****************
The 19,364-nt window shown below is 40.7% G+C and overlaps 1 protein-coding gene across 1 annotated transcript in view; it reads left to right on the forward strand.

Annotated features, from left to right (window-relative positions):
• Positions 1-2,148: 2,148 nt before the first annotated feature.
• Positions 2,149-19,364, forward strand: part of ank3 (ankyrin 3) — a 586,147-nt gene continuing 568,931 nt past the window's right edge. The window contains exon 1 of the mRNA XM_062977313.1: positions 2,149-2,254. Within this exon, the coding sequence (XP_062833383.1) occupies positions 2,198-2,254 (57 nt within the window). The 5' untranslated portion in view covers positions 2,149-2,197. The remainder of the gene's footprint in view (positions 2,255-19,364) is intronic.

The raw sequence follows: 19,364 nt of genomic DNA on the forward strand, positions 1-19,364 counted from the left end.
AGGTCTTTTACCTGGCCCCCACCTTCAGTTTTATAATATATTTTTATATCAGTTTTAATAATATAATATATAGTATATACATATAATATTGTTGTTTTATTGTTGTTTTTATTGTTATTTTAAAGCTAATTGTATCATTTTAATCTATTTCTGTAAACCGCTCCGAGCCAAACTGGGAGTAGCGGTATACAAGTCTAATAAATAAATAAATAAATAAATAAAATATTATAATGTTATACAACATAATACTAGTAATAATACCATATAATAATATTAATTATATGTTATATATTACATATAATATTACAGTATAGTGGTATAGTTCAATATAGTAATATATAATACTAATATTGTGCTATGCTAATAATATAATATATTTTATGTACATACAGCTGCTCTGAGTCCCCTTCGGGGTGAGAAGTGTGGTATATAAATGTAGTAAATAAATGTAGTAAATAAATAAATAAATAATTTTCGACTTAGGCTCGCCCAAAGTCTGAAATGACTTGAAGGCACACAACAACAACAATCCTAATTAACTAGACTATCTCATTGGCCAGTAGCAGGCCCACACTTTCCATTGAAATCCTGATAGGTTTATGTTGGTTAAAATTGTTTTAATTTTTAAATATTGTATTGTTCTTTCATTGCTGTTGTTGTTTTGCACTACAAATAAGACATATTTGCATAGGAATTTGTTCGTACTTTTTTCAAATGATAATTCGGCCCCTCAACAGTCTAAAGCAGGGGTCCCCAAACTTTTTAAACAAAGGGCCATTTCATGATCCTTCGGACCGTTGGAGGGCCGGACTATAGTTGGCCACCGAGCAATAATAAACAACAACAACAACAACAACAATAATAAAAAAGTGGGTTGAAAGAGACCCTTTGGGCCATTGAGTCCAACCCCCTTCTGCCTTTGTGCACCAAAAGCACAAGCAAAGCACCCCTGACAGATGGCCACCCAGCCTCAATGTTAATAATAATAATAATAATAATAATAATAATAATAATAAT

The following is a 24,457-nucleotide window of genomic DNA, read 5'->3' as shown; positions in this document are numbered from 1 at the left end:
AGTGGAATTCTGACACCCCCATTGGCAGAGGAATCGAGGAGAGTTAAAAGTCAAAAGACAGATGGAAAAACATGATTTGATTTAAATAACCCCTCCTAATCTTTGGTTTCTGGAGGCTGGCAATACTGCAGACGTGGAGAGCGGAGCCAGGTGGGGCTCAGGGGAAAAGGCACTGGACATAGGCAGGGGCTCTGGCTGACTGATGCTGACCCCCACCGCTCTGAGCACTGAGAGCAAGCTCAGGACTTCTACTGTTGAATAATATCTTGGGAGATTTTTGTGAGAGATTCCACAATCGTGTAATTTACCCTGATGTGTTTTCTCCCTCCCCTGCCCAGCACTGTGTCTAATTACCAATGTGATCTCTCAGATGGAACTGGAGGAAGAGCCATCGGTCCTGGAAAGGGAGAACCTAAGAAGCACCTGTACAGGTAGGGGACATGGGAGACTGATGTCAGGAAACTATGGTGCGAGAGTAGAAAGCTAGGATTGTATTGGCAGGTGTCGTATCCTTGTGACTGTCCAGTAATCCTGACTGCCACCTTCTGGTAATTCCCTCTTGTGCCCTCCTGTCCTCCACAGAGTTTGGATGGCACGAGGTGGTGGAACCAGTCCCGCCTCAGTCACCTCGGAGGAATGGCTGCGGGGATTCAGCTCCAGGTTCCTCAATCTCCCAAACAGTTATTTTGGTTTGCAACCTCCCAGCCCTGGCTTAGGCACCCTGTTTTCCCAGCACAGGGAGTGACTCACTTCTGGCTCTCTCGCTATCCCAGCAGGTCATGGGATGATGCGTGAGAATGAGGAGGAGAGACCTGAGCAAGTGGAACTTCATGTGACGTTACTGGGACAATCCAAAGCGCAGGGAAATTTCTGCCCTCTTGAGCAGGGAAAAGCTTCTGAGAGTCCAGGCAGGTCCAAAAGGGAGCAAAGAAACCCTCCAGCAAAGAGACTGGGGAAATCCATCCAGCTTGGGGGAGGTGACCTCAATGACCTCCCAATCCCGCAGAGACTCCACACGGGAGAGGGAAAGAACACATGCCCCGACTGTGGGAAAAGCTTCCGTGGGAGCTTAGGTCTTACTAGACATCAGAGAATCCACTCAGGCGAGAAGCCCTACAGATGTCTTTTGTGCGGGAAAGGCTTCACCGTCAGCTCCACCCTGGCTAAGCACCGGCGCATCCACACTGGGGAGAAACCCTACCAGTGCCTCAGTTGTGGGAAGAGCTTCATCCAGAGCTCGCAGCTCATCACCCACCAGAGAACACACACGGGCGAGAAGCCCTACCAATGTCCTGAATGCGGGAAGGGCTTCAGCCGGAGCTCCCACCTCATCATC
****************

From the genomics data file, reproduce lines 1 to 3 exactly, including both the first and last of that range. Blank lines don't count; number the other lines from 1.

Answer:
The 19,364-nt window shown below is 40.7% G+C and overlaps 1 protein-coding gene across 1 annotated transcript in view; it reads left to right on the forward strand.

Annotated features, from left to right (window-relative positions):
• Positions 1-2,148: 2,148 nt before the first annotated feature.